the employment playing field and securing workplace rights. These policies will
be presented to and reviewed by the WBU Officers Board at the spring meeting
in Toronto. Then in 2008 the best-practices tool kits and the adopted policies
will be rolled out at the seventh WBU General Assembly, to be held in Geneva,
As the world becomes smaller, the intersections where the NFB, the WBU, and NIB meet and partner on behalf of advocating opportunities for people who are blind are becoming more frequent and valuable. I look forward to working with the NFB leadership and membership to grow and improve employment and upward mobility opportunities for people who are blind.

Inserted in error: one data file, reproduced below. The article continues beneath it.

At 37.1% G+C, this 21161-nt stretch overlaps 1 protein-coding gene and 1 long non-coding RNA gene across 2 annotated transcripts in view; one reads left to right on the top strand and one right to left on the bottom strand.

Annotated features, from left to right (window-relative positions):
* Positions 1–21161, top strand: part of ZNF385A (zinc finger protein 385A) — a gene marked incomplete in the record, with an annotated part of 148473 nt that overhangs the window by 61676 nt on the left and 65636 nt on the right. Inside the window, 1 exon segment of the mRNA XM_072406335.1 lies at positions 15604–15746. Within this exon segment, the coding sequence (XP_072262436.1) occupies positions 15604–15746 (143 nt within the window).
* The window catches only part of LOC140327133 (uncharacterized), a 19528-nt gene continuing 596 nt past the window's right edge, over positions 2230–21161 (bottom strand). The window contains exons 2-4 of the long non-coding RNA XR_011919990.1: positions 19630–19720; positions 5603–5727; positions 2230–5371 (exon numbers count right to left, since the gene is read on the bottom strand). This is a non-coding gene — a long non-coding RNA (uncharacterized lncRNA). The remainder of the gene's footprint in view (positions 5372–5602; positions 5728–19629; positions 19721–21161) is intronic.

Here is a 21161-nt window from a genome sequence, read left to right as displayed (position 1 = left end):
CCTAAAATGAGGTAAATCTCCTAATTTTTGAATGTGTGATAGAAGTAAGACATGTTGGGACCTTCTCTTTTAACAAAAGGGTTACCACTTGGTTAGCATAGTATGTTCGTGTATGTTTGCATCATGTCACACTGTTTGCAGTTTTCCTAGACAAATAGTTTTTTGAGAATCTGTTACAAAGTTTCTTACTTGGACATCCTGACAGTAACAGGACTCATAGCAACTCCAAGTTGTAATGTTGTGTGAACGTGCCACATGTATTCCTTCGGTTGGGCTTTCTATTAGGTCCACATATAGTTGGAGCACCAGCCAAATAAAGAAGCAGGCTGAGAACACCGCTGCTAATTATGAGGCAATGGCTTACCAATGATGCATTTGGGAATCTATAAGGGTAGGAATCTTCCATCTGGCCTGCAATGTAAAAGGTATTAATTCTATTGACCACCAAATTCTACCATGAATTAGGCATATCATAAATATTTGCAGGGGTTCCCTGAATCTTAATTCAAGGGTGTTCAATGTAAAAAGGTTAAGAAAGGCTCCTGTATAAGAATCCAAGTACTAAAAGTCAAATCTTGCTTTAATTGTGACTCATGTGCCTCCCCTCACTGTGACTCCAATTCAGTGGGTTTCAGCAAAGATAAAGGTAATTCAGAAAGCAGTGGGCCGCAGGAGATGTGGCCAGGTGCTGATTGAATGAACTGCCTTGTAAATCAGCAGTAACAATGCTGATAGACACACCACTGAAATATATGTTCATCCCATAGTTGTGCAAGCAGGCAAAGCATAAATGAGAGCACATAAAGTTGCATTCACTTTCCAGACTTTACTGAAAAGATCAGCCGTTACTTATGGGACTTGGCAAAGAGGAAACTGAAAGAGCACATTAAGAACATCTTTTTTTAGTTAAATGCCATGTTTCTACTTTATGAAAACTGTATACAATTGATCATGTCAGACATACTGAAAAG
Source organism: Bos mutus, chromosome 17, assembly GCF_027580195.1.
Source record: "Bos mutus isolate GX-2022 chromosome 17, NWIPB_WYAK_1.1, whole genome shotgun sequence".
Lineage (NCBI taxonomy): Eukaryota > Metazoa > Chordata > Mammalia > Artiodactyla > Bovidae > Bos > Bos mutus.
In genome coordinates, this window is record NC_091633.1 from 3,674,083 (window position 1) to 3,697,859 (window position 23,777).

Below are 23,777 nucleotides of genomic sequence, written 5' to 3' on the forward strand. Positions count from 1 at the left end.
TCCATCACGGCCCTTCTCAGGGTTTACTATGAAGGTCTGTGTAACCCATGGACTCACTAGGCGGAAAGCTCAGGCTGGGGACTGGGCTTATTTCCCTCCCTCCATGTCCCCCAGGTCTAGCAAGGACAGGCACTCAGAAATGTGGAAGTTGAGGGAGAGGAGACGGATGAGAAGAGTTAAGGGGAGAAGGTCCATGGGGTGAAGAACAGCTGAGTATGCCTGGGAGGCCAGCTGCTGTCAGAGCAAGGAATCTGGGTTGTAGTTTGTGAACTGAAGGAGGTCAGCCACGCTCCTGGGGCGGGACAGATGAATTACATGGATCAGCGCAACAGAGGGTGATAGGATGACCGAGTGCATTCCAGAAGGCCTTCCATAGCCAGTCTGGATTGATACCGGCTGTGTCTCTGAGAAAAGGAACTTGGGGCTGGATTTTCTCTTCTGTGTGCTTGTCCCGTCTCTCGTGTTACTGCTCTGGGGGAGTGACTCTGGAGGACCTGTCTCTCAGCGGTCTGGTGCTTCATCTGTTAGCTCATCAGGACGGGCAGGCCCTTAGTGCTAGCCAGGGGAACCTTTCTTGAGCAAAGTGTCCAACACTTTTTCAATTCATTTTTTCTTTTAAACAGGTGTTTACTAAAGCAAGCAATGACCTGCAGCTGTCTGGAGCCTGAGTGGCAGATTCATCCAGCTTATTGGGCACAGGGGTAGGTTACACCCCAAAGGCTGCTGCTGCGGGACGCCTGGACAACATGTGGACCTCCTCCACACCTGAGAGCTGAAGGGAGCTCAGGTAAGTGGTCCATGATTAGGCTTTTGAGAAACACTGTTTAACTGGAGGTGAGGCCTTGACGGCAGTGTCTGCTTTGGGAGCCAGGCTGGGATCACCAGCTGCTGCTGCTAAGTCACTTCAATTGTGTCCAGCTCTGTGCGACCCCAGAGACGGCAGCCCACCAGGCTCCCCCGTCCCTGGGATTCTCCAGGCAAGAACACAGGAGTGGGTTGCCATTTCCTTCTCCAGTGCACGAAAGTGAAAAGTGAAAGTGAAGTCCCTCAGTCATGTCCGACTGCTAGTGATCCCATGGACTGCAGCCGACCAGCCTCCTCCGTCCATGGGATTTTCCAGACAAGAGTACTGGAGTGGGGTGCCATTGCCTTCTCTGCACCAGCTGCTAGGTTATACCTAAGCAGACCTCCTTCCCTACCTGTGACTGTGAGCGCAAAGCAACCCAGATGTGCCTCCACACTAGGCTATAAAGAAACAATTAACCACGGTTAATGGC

Like you I fully believe
in the capabilities and potential of people who are blind. I also fully believe
in the capabilities and potential of organizations to enable people who are
blind with the resources they need to obtain and maintain economic and personal
independence. All socioeconomic programs must be revised in order to continue
to be viable solutions that meet modern day challenges. NIB supports and encourages
the inclusion of JWOD program initiatives that encourage and reward greater
upward mobility of people who are blind and more effective advocacy, accountability,
and results system-wide.